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Addressing climate change in the USA is dependent on the mitigation and adaptation policies at all levels, whether this is at a local, state or a national scale (Howe et al. 2015). The public perceptions and attitudes in the USA have large variations, with only 47% of the respondents from national surveys believing that climate change is human caused, which is reinforced by Figure 1.1 (Howe et al. 2015, Lee et al. 2015). The American efforts to initiate climate change policies at a national level have been weakened, due to the rise of the Tea Party Movement from 2009-2010 and the election of presidential electorate Donald Trump, allowing a new Republican majority in the US House of Representatives (Maibach 2012). The extreme weather events that act as an indicator for climate change are geographically detached from most Americans, which reinforces the skepticism of climate change for the majority of parties involved in its discussion (Weber and Stern 2011). Clearly, sociodemographic and ideological characteristics will also divide opinions and perceptions of how climate change is perceived amongst the uncertainty (Smith and Leiserowitz 2013).  In theory, when there are high levels of uncertainty around a subject, individuals will look towards other groups to understand the appropriate context of what is discussed (Spartz et al. 2015). In order to understand complex scientific issues like Climate change, some Americans will rely more on the media to understand the norms and values of pro-environmental mitigation as well as the exchange of environmental information (Spartz et al. 2015).

Figure 1.1 The diagram shows the geographical patterns from the climate change opinion polls at an international level during 2007 to 2008. The results were based on the level of awareness (a) and risk perception (b). Despite the awareness of the American majority being well over 75%, there is a smaller majority in comparison that believe Climate Change was not a serious threat. (Lee et al. 2015)

Originally, anthropogenic climate change became a public issue during the 1980s, the scientific findings founded by the Intergovernmental Panel on Climate Change (IPPC) was focused by the media (Moser 2010). This nonstop coverage was central for the discussion and legitimation of climate change (Schmidt et al. 2013), but it also caused problems due to perceptions and awareness of audiences fluctuating in relation to media attention cycles (Moser 2010). At the current day, climate change is beyond what it used to be, as information is communicated through a number of different forms that includes social media (Moser 2010, Whitmarsh et al. 2013). Social media is becoming furtherly integrated into how stories are covered and represented, which is important to understand as different media types can socially represent climate change to specific contexts (Jaspal et al. 2014, Olteanu et al. 2015). For example, Leonardo DiCaprio’s 2016 Oscar Speech quoting climate change had increased coverage from the traditional mainstream media, but tweets including the terms: ‘global warming’ or ‘climate change’ had reached new records to a much greater audience (Leas et al. 2016). This is evidence to suggest that the way the information is expressed, can also determine an individual’s motivation and how they can help to mitigate towards climate change in a positive manner.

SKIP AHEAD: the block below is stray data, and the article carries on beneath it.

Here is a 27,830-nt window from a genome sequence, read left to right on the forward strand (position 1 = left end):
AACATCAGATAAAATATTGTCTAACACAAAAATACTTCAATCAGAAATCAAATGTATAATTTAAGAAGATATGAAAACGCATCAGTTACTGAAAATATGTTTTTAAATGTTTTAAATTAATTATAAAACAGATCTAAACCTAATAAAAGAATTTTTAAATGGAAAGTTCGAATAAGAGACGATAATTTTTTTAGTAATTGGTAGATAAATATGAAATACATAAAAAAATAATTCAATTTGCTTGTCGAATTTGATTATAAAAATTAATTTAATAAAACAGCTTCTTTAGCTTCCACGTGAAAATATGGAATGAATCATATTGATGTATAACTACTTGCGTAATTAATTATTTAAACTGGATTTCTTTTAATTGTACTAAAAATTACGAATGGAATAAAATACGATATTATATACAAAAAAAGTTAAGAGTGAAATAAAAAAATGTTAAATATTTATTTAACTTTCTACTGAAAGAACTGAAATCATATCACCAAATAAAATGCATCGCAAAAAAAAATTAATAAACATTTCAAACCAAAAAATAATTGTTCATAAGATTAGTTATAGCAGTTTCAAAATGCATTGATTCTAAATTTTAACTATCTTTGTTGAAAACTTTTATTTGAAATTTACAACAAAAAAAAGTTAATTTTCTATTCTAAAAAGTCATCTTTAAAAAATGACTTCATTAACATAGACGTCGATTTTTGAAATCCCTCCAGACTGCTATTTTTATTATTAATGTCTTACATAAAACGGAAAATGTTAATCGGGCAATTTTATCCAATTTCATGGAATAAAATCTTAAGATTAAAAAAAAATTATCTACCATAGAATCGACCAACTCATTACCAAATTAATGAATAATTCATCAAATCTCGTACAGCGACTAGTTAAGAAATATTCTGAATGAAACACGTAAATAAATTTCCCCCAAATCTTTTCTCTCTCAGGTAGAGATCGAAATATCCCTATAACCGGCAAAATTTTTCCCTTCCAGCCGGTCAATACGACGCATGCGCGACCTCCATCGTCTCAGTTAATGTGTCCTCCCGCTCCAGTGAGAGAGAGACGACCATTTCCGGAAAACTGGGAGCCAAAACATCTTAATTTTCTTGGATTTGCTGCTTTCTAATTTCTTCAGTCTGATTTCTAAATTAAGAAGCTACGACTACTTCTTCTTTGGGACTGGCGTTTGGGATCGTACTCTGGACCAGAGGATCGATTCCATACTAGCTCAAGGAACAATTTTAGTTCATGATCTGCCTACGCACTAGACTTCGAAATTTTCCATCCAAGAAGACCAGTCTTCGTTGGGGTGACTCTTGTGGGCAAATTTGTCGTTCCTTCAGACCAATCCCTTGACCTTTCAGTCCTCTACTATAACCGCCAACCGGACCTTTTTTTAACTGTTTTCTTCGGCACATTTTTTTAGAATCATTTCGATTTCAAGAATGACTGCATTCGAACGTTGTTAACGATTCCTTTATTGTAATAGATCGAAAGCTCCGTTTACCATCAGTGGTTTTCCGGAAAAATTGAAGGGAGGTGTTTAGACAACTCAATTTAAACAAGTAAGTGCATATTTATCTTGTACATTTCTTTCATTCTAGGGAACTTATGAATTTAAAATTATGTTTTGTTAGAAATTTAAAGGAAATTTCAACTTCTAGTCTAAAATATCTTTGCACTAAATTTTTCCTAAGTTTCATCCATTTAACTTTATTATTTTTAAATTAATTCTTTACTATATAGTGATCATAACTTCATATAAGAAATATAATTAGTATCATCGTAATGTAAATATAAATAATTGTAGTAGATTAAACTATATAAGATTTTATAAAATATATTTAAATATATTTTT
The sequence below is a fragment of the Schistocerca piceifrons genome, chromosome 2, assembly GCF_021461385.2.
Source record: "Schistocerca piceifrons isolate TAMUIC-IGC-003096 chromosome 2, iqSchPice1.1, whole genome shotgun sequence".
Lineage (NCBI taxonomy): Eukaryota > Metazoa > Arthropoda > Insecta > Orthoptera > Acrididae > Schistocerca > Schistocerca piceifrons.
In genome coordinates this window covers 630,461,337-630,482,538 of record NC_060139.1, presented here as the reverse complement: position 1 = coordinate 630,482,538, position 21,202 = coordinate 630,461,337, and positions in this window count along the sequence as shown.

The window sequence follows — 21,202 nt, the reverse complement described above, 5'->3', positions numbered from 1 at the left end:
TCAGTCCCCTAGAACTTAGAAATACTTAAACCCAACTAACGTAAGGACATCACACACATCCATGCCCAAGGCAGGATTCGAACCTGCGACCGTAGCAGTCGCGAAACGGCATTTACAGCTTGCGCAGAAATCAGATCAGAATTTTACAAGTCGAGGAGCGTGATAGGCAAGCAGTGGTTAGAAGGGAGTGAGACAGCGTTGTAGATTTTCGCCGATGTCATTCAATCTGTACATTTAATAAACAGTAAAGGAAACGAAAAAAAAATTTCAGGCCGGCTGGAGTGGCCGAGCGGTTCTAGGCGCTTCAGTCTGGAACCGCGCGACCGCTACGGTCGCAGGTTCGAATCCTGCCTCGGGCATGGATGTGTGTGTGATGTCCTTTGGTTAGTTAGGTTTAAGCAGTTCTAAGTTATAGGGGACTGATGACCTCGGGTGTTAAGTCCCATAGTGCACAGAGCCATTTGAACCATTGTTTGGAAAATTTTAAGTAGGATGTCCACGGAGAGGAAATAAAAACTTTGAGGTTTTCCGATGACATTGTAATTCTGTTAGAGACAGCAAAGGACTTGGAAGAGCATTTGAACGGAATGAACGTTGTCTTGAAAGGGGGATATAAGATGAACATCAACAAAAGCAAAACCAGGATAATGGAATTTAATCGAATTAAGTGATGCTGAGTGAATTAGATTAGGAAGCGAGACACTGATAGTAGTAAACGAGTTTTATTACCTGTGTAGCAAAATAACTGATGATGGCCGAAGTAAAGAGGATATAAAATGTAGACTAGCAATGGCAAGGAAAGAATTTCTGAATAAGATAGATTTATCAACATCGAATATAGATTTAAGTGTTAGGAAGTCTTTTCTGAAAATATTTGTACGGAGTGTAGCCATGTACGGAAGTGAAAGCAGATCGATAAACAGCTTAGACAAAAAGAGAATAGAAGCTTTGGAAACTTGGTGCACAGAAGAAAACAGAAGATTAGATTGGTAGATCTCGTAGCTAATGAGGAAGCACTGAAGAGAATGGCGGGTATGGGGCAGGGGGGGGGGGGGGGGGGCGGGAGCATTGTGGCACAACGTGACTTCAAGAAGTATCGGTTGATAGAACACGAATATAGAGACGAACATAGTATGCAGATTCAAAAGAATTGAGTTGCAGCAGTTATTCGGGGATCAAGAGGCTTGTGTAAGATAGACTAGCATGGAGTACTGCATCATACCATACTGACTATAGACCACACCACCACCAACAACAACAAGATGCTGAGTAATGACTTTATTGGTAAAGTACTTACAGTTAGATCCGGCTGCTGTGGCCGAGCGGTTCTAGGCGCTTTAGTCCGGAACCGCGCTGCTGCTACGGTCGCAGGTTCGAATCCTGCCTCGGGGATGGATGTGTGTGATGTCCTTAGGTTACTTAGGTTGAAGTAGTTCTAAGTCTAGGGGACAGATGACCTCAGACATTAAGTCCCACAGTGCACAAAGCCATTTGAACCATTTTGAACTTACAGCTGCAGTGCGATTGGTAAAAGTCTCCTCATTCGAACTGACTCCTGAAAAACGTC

However, despite these successes from the media, ideological factors and demographical factors will still remain the same for some individuals. Therefore, climate change will always be represented as a false concept in some way, which means that the potential for mitigation to take place won’t be as successful as it should (Jaspal et al. 2014). In order to facilitate changes, Leiserowitz (2007) argued that the local and regional impact of climate change needs to be expressed, as highlighting impacts may help to increase the level of public engagement with issues related to climate change mitigation and adaptation (Taylor et al. 2014). Climate change is evidently a well-known issue, but the level of how it is communicated effectively across from mediators worldwide cannot be known (Schmidt et al. 2013).